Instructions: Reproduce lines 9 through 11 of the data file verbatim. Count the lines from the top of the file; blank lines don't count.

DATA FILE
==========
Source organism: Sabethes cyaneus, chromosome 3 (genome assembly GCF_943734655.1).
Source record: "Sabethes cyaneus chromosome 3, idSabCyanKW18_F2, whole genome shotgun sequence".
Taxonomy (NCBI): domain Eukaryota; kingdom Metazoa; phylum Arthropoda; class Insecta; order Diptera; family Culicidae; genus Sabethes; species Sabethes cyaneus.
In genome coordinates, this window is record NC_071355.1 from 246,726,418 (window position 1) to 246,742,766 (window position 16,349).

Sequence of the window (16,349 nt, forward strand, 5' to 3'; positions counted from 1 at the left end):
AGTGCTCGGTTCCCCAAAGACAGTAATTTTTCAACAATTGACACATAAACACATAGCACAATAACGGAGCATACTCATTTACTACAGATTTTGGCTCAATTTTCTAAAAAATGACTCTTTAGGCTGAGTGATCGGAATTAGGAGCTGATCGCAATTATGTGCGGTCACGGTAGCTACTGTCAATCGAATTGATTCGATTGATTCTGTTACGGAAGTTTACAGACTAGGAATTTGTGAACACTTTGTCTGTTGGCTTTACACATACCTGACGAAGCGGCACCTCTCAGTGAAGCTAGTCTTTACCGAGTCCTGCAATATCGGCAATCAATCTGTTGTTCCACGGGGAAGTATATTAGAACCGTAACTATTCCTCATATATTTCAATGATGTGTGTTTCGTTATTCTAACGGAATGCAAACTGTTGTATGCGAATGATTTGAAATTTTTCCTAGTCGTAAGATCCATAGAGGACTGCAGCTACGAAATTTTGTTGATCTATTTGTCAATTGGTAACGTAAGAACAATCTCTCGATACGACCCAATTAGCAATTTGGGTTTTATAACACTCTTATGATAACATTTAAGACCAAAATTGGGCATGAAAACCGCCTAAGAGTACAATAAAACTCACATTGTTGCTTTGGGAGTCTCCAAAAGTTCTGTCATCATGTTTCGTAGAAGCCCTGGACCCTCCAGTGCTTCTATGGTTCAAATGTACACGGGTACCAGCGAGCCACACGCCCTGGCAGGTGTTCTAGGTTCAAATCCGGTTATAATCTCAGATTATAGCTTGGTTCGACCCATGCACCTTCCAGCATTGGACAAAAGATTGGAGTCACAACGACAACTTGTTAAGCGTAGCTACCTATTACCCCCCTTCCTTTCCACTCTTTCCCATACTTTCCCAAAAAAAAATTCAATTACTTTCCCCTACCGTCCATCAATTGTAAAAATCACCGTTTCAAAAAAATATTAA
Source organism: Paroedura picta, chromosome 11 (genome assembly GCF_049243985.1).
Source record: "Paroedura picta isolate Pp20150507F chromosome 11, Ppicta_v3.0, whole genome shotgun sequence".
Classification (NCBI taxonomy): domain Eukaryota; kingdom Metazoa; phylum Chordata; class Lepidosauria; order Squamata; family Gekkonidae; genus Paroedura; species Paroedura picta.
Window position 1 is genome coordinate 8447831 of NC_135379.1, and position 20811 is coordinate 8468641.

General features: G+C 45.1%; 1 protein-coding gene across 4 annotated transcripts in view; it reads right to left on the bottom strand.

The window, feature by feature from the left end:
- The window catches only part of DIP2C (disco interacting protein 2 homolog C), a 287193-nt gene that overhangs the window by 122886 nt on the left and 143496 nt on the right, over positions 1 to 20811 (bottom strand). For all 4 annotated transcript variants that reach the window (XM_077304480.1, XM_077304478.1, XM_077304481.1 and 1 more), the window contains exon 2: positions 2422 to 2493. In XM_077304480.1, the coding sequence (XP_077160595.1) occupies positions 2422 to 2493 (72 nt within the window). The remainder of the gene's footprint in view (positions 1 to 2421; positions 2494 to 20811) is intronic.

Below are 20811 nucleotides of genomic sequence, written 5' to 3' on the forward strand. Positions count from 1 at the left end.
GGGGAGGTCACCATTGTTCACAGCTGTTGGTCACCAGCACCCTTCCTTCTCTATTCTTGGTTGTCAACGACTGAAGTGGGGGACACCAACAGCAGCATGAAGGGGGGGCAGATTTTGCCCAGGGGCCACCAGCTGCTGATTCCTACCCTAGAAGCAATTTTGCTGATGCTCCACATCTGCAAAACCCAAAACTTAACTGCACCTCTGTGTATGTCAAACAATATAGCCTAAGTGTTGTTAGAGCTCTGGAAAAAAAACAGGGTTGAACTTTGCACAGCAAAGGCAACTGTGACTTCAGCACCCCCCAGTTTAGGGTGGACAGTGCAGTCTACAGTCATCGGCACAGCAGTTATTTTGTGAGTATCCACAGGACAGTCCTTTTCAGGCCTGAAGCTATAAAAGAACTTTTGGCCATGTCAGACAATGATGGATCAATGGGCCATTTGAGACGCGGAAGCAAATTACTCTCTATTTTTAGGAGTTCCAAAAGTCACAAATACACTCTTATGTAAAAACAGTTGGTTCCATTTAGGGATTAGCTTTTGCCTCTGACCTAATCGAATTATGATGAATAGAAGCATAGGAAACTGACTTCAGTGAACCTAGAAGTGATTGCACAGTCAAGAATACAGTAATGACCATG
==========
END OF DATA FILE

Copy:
Classification (NCBI taxonomy): domain Eukaryota; kingdom Metazoa; phylum Chordata; class Lepidosauria; order Squamata; family Gekkonidae; genus Paroedura; species Paroedura picta.
Window position 1 is genome coordinate 8447831 of NC_135379.1, and position 20811 is coordinate 8468641.

General features: G+C 45.1%; 1 protein-coding gene across 4 annotated transcripts in view; it reads right to left on the bottom strand.